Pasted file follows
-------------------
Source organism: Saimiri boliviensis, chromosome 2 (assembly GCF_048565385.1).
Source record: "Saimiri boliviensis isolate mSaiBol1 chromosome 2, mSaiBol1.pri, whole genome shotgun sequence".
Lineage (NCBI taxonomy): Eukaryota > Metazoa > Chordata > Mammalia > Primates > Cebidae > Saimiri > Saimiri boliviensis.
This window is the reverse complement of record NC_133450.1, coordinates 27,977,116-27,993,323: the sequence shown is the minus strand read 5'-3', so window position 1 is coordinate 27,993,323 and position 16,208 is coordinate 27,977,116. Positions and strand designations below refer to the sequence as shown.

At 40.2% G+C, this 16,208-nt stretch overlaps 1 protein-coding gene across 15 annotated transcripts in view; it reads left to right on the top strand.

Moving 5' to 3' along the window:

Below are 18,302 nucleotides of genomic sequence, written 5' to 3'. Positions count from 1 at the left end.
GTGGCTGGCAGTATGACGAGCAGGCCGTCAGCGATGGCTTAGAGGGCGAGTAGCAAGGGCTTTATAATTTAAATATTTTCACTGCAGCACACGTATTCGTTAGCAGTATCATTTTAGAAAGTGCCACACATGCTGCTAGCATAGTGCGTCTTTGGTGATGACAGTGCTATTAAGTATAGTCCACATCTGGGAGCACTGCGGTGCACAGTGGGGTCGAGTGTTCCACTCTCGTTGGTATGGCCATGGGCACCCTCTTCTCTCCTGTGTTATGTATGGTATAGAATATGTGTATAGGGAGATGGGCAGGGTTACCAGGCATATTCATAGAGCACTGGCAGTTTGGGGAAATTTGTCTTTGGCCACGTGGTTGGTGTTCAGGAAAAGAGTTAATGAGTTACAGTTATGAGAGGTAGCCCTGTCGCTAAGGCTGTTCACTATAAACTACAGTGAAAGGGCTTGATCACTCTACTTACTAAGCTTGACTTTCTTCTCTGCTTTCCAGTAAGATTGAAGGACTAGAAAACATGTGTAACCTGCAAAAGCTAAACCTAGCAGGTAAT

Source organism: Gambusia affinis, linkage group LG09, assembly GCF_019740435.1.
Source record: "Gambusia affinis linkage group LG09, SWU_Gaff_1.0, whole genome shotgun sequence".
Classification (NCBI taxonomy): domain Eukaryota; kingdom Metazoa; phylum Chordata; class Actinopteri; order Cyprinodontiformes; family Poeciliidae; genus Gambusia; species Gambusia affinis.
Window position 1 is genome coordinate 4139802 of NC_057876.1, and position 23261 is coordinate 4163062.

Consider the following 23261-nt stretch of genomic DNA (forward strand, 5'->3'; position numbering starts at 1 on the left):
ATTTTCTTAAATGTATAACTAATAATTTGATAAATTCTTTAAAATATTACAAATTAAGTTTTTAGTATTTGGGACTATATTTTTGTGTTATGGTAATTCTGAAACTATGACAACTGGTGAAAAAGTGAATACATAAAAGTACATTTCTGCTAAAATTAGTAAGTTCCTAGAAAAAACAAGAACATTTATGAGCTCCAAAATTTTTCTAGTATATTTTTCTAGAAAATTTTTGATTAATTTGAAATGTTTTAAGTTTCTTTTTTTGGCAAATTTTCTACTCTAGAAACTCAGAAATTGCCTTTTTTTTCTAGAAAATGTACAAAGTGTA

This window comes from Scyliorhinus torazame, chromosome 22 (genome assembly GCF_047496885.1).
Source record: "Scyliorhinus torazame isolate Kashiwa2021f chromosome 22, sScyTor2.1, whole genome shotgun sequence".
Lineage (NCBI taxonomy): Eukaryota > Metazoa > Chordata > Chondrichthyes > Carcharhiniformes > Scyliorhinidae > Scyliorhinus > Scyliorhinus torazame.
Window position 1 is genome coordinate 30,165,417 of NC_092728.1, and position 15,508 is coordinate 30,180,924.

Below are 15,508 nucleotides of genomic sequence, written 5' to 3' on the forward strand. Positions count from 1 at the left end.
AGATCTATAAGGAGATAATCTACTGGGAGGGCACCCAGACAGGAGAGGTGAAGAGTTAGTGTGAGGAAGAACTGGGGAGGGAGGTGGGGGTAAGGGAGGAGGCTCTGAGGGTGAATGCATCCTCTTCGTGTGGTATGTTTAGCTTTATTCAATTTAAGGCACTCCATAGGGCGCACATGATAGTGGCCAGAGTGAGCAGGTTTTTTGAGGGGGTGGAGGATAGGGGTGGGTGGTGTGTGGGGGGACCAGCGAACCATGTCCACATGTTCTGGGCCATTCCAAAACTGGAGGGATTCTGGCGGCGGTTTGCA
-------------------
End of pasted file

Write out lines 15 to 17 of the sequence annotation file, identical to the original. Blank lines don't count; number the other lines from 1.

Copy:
This window comes from Scyliorhinus torazame, chromosome 22 (genome assembly GCF_047496885.1).
Source record: "Scyliorhinus torazame isolate Kashiwa2021f chromosome 22, sScyTor2.1, whole genome shotgun sequence".
Lineage (NCBI taxonomy): Eukaryota > Metazoa > Chordata > Chondrichthyes > Carcharhiniformes > Scyliorhinidae > Scyliorhinus > Scyliorhinus torazame.